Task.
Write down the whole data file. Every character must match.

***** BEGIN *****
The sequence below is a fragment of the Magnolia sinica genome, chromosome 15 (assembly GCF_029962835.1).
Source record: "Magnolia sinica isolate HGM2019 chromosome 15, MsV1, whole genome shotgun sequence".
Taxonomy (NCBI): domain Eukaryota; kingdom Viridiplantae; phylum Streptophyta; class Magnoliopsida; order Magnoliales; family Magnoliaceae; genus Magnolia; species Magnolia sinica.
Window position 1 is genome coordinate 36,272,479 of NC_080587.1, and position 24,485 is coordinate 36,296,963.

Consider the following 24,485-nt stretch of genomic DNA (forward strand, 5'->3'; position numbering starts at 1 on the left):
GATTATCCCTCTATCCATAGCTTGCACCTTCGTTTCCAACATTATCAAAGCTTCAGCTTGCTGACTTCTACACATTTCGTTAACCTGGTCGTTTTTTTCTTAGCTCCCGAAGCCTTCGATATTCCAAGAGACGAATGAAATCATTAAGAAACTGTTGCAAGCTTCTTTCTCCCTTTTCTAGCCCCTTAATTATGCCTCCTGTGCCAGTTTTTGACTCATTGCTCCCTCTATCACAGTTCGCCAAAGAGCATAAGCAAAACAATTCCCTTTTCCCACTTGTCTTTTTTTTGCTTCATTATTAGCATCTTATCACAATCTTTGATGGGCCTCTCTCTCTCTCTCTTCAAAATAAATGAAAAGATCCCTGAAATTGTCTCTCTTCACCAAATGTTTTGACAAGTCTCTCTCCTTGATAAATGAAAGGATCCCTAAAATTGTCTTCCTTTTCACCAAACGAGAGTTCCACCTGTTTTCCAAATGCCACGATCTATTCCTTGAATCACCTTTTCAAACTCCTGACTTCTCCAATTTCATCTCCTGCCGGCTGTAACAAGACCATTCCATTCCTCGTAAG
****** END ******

The sequence below is a fragment of the Magnolia sinica genome, chromosome 15 (assembly GCF_029962835.1).
Source record: "Magnolia sinica isolate HGM2019 chromosome 15, MsV1, whole genome shotgun sequence".
Taxonomy (NCBI): domain Eukaryota; kingdom Viridiplantae; phylum Streptophyta; class Magnoliopsida; order Magnoliales; family Magnoliaceae; genus Magnolia; species Magnolia sinica.
Window position 1 is genome coordinate 36,272,479 of NC_080587.1, and position 24,485 is coordinate 36,296,963.

Consider the following 24,485-nt stretch of genomic DNA (forward strand, 5'->3'; position numbering starts at 1 on the left):
GATTATCCCTCTATCCATAGCTTGCACCTTCGTTTCCAACATTATCAAAGCTTCAGCTTGCTGACTTCTACACATTTCGTTAACCTGGTCGTTTTTTTCTTAGCTCCCGAAGCCTTCGATATTCCAAGAGACGAATGAAATCATTAAGAAACTGTTGCAAGCTTCTTTCTCCCTTTTCTAGCCCCTTAATTATGCCTCCTGTGCCAGTTTTTGACTCATTGCTCCCTCTATCACAGTTCGCCAAAGAGCATAAGCAAAACAATTCCCTTTTCCCACTTGTCTTTTTTTTGCTTCATTATTAGCATCTTATCACAATCTTTGATGGGCCTCTCTCTCTCTCTCTTCAAAATAAATGAAAAGATCCCTGAAATTGTCTCTCTTCACCAAATGTTTTGACAAGTCTCTCTCCTTGATAAATGAAAGGATCCCTAAAATTGTCTTCCTTTTCACCAAACGAGAGTTCCACCTGTTTTCCAAATGCCACGATCTATTCCTTGAATCACCTTTTCAAACTCCTGACTTCTCCAATTTCATCTCCTGCCGGCTGTAACAAGACCATTCCATTCCTCGTAAG